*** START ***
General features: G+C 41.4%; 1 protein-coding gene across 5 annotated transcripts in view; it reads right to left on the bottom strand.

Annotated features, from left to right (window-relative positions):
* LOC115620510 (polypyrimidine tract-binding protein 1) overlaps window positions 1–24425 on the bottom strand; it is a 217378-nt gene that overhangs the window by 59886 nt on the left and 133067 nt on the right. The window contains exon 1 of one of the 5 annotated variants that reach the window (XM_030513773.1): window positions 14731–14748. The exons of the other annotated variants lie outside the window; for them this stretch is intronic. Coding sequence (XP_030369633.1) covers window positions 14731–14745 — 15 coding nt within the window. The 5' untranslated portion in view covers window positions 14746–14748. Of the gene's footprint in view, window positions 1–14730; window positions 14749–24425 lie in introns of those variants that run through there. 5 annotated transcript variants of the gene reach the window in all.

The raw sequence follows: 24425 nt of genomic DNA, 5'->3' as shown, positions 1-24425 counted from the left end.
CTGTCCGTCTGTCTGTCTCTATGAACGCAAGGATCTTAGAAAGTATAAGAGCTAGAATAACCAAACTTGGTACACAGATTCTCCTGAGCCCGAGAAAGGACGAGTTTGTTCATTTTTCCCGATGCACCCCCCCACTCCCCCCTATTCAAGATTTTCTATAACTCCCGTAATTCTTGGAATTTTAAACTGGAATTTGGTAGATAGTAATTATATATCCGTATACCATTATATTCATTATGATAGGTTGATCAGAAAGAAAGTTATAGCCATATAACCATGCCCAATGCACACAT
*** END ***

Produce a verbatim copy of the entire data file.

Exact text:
General features: G+C 41.4%; 1 protein-coding gene across 5 annotated transcripts in view; it reads right to left on the bottom strand.

Annotated features, from left to right (window-relative positions):
* LOC115620510 (polypyrimidine tract-binding protein 1) overlaps window positions 1–24425 on the bottom strand; it is a 217378-nt gene that overhangs the window by 59886 nt on the left and 133067 nt on the right. The window contains exon 1 of one of the 5 annotated variants that reach the window (XM_030513773.1): window positions 14731–14748. The exons of the other annotated variants lie outside the window; for them this stretch is intronic. Coding sequence (XP_030369633.1) covers window positions 14731–14745 — 15 coding nt within the window. The 5' untranslated portion in view covers window positions 14746–14748. Of the gene's footprint in view, window positions 1–14730; window positions 14749–24425 lie in introns of those variants that run through there. 5 annotated transcript variants of the gene reach the window in all.

The raw sequence follows: 24425 nt of genomic DNA, 5'->3' as shown, positions 1-24425 counted from the left end.
CTGTCCGTCTGTCTGTCTCTATGAACGCAAGGATCTTAGAAAGTATAAGAGCTAGAATAACCAAACTTGGTACACAGATTCTCCTGAGCCCGAGAAAGGACGAGTTTGTTCATTTTTCCCGATGCACCCCCCCACTCCCCCCTATTCAAGATTTTCTATAACTCCCGTAATTCTTGGAATTTTAAACTGGAATTTGGTAGATAGTAATTATATATCCGTATACCATTATATTCATTATGATAGGTTGATCAGAAAGAAAGTTATAGCCATATAACCATGCCCAATGCACACAT